Map of the Tynic Sea
|Primary inflows||Kongsfloden River, Donau River, Taus River, Erlen River, Didre River|
|Primary outflows||Strait of Relund|
|Basin countries||Sjealand, Holstein, Tynland, West Tynland, Lersekt|
|Max. length||1,930 km|
|Max. width||1,1500 km|
|Surface area||1,830,000 km2|
|Water volume||68,100 km3|
|Residence time||21 years|
|1 Shore length is not a well-defined measure.|
The Tynic Sea (Danish/West Tynlandic:Tynerhavet; Swedish: Tynerhavet; Norwegian/Tynlandic: Tynlandske Hav; Atlantican language: Tynirhavið; Fjallandic language: Tønsk Sjœr; Teutonian Language: Tynländische Meer) is a sea of the Great Ocean, enclosed by Sjealand, Tynland, West Tynland, and Holstein. It includes the Gulf of Tartarien, the Bay of Derling, the Gulf of Finland, the Grønnebugt Bay, Nølle Bay, the Gulf of Holstein, The Gulf of Reland, the Bay of Bathla, and the Gulf of Markid. An inland sea of the Great Ocean, with limited water exchange between the two bodies, the Tynic Sea drains through the islands of NAME into the Strait of Reland.
The Tynic Proper is bordered on its northern edge, by the Strait of Reland and is fully surrounded on all other sides by the continent of Nordania.
The Treaty of Marine respect and law concerning the Tynic Sea, signed by West Tynland, Sjealand and Holstein in 1992 (Tynland refused to take part due to the inclusion of the break-away state of West Tynland and ideological conflicts with the two others), established the legal end of the Tynic Sea as a straight line extending from the Stortanden Peninsula in Sjealand to the Dergal Peninsula in NAME. This includes parts of Great Ocean commonly not viewed as part of the Tynic Sea.
Geographers and oceanographers commonly agree that the geographical border of the Tynic Sea is beginning of the wider Nordanian continental shelf, beginning after the Isles of NAME and the West-Sjealandian Gabet. This follows the administrative border in most cases, only slightly deviating as the depth does. Commonly it is accepted that the Tynic Sea ends approximately 100 nautical miles north of the Isles of NAME.
Hydrography and biology
There are 34 islands in the Tynic Sea belonging to various countries which have coasts on the sea. Sixteen of those islands belong to Holstein, nine of which are found in the Runic Islands archipelago. The island of Mariensee is divided between Holstein and Tynland, making it the only island in the Tynic Sea to have a land border. Most of the islands are inhabited by small populations, with five islands being uninhabited, having been designated special conservation areas for seabirds. The largest and most populous within the Gulf of Holstein is Dänholm in the Runic Islands, which is home to the administrative capital and largest settlement in the islands, Lüdersholm. Around 89,300 people live within the islands in the Gulf of Holstein.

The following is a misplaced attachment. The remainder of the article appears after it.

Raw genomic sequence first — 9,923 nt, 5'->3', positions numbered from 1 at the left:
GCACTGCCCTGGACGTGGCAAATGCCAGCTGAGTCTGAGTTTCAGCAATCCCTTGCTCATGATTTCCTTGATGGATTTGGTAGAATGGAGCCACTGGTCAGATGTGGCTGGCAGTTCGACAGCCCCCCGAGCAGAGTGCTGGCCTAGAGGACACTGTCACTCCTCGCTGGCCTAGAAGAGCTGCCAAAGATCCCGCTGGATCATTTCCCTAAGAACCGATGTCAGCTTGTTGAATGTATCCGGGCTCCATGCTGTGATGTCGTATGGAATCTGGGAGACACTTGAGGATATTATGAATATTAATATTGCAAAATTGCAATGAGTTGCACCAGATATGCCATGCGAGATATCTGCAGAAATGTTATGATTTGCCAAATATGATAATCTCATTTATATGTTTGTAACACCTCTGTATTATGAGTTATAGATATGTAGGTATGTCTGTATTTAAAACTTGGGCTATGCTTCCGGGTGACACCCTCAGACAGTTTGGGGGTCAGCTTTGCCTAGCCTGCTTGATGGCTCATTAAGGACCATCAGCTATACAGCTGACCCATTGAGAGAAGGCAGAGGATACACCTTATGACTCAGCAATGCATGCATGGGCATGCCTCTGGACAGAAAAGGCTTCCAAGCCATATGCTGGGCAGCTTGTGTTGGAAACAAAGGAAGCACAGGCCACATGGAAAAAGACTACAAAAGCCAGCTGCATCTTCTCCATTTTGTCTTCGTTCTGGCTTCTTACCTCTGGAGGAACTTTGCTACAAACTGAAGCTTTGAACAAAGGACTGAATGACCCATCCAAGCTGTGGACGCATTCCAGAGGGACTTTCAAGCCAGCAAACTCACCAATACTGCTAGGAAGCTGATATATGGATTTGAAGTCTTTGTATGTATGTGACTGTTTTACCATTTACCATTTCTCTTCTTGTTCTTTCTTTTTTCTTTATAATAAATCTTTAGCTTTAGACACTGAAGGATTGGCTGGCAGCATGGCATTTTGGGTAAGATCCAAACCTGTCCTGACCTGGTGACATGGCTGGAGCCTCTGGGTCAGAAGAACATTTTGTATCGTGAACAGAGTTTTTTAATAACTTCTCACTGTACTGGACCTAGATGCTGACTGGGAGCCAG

Hvidby (Weißburg) and Bernhafen are the two major ports in Holstein that like on the eastern coast of the Tynic Sea, with Bernhafen being the principle port. It is the largest port in Holstein and one of the largest in Nordania, handling 4.9 million TEU's annually. It acts as the primary gateway for cargo entering and exiting Holstein to countries outside of Nordania. Although smaller, Hvidby is also an important port along the coast as it contains the second largest ferry terminal in Holstein. Hvidby provides essential commercial ferry services to islands off the coast of Holstein, in addition to the Runic Islands at the maritime border between Sjealand and Holstein.
Sjealand is home to Asgård, the largest and busiest port city on the Tynic Sea. As one of the oldest cities in the region it has played a vital role in regional trade, acting as a hub leading into Nordania. It's docks are amongst Nordanias largest and alongside a yearly turnover of 2,1 billion Rigsdaler in 2015 a total of 2,754,233 tons of containers moved through the port.. Besides Asgård, the other major Sjealandian ports are the free cities of Holmegård and Miklagård. The cities of Hedeby and Birka along with Asgård also serve as important ferry terminals to The Royal Confederation of Holstein with especially profitable routes to the danish-speaking areas of Holstein.
Tynland has several major fishing towns near the Tynic Sea and also has a major port there with the city of Musland, which is known more for its port and its importance in shipping than for the city itself, which is located slightly to the northeast of the port. The city was built in the ancient days but revitalized in the 1800s, which was when the port was upgraded and became a major source of industrial traffic, being upgraded again in the 1950s after the Civil War.